Amphibian Murder Mystery
Frogs… With more than 6000 species found all over the globe, they are one of the most diverse animals in the world1. But is their future secure?
Huge numbers of frogs worldwide have already been lost due to the fungus Batrachochytrium dendrobatidis, known more simply as Bd. The populations of around 200 frog species — many of whom live in remote habitats or are not otherwise threatened — are seriously depleted, while dozens may already be extinct2. However, new research may have brought us one step closer to a solution with the discovery of a potential reservoir host — crayfish3.
For frogs and other amphibians, the fungus is deadly. Bd infection occurs in cells in the outer skin layers. These layers contain large amounts of keratin, a protein which toughens the outer skin against injury. However, the infection makes the skin thicken further through a process called hyperkeratosis. This proves fatal for amphibians as their skin is an extremely important organ: unlike other animals, they absorb water, electrolytes and can even breathe through their thin, permeable skin4.
The disease is remarkable for its ability to affect so many different species and in such large numbers. But how can Bd drive its amphibian hosts to extinction without itself then becoming extinct? The answer could be a reservoir host: another species that serves as a source of infection, carrying the fungus without itself suffering from disease. Researchers from the University of South Florida may have identified crayfish as the culprit.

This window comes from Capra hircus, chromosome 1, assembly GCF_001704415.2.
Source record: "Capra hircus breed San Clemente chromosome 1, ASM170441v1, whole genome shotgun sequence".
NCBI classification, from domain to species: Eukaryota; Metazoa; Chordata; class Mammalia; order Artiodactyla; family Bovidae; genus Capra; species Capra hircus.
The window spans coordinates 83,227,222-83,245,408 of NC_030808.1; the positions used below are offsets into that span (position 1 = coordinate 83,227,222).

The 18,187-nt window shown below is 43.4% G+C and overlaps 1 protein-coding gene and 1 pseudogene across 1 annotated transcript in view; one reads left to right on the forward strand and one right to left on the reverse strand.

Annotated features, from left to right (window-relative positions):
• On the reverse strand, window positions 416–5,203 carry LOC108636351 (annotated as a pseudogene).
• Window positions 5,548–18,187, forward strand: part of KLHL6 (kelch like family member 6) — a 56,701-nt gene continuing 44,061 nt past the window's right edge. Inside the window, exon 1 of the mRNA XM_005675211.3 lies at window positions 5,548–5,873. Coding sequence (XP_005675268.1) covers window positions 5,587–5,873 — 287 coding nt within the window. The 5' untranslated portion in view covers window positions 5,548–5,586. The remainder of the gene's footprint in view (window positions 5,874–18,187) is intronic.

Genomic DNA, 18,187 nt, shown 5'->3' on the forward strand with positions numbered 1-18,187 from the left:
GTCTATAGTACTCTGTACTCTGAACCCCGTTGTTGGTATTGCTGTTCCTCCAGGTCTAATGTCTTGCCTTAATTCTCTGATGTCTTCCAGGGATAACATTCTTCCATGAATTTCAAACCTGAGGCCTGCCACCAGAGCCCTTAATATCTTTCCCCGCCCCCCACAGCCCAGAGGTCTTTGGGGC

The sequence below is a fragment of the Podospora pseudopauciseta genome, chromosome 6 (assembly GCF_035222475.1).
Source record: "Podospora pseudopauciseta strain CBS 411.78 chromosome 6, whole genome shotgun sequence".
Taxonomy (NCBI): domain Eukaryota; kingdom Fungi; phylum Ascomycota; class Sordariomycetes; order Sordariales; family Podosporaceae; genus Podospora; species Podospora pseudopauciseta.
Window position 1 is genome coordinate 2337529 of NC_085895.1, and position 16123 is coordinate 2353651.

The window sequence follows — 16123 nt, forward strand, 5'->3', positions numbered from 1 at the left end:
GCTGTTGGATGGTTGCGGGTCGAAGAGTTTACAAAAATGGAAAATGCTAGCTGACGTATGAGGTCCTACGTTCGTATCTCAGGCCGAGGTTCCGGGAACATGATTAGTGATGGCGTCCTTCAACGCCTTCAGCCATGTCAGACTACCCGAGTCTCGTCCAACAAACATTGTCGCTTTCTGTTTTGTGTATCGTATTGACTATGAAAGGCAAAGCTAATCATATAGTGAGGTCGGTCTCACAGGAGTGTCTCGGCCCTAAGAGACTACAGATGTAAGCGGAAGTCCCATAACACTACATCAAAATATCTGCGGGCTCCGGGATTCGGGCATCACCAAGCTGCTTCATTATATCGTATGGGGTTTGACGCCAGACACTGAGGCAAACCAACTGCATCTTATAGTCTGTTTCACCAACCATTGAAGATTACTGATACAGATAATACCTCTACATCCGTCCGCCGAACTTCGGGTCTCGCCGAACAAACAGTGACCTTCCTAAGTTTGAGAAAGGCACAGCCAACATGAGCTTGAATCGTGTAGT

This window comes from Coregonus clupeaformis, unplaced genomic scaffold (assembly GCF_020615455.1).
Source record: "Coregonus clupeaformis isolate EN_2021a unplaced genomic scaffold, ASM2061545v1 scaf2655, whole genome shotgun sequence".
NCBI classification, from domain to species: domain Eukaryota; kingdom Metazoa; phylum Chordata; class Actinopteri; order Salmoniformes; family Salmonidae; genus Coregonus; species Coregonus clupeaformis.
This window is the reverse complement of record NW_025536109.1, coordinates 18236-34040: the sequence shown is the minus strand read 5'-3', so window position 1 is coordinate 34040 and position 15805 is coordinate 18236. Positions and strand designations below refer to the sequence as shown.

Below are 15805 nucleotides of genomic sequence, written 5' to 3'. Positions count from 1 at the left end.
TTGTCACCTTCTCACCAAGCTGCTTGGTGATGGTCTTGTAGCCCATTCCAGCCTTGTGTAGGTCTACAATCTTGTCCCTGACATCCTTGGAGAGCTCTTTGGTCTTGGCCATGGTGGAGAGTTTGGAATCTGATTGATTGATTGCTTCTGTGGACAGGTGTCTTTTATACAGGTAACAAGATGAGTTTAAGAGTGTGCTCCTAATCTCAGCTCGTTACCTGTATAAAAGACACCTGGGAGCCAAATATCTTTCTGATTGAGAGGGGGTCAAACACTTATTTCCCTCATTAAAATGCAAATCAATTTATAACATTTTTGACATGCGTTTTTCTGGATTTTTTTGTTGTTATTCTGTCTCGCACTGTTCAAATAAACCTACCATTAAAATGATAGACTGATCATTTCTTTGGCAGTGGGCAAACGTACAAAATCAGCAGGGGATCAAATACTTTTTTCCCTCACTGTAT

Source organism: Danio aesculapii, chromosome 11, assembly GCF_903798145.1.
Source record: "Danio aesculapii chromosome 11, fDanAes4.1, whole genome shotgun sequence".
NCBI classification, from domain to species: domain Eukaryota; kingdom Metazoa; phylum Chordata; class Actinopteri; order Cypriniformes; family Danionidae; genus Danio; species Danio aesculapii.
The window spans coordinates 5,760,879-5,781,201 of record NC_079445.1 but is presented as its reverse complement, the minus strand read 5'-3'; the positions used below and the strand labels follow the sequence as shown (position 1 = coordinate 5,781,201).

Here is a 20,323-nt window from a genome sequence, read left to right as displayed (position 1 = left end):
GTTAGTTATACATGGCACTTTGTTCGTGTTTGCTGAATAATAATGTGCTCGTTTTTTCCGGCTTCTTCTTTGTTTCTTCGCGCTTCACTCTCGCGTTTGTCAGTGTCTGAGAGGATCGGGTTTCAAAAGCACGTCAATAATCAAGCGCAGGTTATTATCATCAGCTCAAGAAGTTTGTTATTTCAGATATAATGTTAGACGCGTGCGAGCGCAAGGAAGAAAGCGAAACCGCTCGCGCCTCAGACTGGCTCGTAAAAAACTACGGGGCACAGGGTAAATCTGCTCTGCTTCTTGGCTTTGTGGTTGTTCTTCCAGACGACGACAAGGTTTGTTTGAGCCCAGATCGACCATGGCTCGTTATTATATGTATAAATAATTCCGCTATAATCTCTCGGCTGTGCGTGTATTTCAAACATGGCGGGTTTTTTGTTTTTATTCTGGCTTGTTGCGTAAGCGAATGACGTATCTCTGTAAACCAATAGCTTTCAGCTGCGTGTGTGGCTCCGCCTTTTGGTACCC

When the researchers examined four species of freshwater crayfish in Louisiana and Colorado streams, Bd spores were found in the guts of 10-20% of cases. However, their findings also suggest that Bd can transfer from crayfish to frogs: 70% of uninfected tadpoles picked up the fungus when placed into tanks with infected crayfish. In an extensive survey of 97 Colorado wetlands and over 9000 amphibians, the presence of crayfish was the best predictor of infection levels in frogs, with frogs being twice as likely to be infected if from wetlands with Orconectes crayfish.
Although previous studies have shown that Bd is absent in amphibians during the autumn, it may be the case that Bd hides in crayfish, jumping to frogs in the spring. One in six crayfish were found to be infested with the fungus during a September survey — even though the local frogs were fungus free.
The discovery of a reservoir host is mixed news. Unfortunately, a reservoir species makes the eradication of Bd more difficult. Yet identifying the role of crayfish might be pivotal: crayfish are traded internationally, so managing their spread might reduce the spread of Bd. But with over 350 amphibian species infected by Bd, the fungus could already be the cause of the greatest disease-related loss of biodiversity in recorded history.
Copyedited by Kim Wood
- More frog facts here: http://www.livescience.com/50692-frog-facts.html
- More information on this here: http://www.amphibiaweb.org/chytrid/chytridiomycosis.html
- An indepth article on Bd and the research on crayfish can be found here: http://phenomena.nationalgeographic.com/2012/12/18/fungus-bd-frog-crayfish-chytrid/
- Further information on the infection here: http://www.amphibianark.org/the-crisis/chytrid-fungus/